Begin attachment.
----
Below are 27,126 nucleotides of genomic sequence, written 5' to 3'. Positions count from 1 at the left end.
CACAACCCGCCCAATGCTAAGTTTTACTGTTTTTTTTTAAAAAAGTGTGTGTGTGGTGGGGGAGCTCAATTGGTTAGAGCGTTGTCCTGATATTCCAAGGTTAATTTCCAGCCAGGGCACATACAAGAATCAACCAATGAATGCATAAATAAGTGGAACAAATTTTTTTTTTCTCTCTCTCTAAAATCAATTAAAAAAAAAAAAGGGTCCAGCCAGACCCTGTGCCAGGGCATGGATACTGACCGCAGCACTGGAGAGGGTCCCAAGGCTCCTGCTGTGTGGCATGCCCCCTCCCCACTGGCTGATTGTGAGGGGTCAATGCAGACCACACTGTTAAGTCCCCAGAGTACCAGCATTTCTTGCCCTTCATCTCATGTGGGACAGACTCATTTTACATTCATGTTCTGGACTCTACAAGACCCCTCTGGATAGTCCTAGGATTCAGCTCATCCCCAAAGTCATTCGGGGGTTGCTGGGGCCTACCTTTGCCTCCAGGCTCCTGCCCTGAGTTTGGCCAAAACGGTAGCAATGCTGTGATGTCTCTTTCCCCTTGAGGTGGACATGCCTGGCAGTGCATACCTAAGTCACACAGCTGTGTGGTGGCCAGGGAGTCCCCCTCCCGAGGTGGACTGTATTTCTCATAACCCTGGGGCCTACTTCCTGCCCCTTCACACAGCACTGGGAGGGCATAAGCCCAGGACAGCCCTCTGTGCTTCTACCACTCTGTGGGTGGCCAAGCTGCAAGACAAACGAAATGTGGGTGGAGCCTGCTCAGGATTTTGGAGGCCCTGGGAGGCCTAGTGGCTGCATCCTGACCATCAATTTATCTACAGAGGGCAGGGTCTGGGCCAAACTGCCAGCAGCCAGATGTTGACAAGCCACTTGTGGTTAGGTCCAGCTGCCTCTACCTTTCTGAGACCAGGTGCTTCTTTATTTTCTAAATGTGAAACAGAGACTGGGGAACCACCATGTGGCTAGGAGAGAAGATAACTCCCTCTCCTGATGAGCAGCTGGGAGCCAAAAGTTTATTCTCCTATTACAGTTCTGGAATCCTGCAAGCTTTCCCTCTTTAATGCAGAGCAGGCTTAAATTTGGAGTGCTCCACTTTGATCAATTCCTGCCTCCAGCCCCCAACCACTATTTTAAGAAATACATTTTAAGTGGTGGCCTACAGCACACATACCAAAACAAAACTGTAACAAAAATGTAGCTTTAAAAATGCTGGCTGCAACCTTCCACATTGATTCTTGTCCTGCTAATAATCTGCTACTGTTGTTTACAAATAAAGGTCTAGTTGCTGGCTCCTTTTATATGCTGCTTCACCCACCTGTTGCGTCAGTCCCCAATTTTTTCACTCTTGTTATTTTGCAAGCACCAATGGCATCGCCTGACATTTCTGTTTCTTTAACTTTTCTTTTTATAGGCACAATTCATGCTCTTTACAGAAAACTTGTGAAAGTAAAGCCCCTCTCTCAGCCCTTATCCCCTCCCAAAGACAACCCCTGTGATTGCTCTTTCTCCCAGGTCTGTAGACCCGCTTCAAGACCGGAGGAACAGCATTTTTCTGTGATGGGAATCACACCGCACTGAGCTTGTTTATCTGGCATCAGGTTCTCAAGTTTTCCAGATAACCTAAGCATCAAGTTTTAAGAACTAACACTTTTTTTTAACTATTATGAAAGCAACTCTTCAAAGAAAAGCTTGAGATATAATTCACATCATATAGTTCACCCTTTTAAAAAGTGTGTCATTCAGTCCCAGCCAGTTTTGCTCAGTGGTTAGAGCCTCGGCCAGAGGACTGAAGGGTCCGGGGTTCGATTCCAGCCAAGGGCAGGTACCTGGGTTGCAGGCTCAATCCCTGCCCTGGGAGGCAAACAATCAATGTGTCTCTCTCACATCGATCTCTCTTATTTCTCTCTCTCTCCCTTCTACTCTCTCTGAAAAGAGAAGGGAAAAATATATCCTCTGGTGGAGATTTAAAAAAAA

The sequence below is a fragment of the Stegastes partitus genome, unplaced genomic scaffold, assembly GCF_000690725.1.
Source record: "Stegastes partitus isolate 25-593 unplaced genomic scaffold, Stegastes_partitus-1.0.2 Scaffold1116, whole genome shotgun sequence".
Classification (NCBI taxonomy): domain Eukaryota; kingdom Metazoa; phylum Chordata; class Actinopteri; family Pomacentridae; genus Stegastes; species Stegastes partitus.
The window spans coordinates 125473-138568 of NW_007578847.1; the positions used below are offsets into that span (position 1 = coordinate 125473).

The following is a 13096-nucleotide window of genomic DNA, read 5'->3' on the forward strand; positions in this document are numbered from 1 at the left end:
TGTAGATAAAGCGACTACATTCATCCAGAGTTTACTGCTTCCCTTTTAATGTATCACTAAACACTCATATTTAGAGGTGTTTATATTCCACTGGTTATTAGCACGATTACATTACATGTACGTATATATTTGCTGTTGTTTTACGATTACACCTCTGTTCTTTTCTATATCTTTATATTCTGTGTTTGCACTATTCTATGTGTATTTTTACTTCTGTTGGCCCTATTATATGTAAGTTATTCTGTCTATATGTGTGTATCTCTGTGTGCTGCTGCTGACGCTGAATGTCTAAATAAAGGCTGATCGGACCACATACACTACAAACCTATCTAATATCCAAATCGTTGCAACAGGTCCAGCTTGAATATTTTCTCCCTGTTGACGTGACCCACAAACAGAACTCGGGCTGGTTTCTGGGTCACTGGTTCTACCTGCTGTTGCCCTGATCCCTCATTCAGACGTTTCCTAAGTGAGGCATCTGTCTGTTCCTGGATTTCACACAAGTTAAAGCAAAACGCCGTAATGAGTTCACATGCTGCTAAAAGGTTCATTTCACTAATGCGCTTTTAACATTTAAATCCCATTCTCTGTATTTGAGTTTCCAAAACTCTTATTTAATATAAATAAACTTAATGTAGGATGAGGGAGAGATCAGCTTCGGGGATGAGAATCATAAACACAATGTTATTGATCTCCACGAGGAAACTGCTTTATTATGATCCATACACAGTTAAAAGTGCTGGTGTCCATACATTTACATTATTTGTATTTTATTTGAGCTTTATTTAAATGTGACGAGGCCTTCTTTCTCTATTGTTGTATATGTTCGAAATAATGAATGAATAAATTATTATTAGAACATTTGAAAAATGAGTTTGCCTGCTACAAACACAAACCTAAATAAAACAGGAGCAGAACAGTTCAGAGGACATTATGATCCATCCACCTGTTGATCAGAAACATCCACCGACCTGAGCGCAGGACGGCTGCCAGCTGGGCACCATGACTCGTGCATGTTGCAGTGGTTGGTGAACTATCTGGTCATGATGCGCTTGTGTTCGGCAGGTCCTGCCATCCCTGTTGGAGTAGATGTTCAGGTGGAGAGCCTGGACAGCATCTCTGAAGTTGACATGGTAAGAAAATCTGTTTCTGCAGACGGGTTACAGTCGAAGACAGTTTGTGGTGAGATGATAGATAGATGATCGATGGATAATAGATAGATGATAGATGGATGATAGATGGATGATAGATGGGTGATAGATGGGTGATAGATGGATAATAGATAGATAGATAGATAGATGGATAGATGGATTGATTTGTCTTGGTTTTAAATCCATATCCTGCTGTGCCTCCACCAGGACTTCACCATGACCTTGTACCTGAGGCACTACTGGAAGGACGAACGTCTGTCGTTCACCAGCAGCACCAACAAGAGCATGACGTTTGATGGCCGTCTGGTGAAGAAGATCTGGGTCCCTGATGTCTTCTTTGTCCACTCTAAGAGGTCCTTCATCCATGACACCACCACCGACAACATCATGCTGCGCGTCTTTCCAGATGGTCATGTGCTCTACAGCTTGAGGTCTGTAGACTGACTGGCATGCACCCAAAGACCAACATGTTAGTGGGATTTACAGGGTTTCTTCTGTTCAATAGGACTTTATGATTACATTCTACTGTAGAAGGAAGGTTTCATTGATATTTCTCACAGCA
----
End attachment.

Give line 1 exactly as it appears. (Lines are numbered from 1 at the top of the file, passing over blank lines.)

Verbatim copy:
Below are 27,126 nucleotides of genomic sequence, written 5' to 3'. Positions count from 1 at the left end.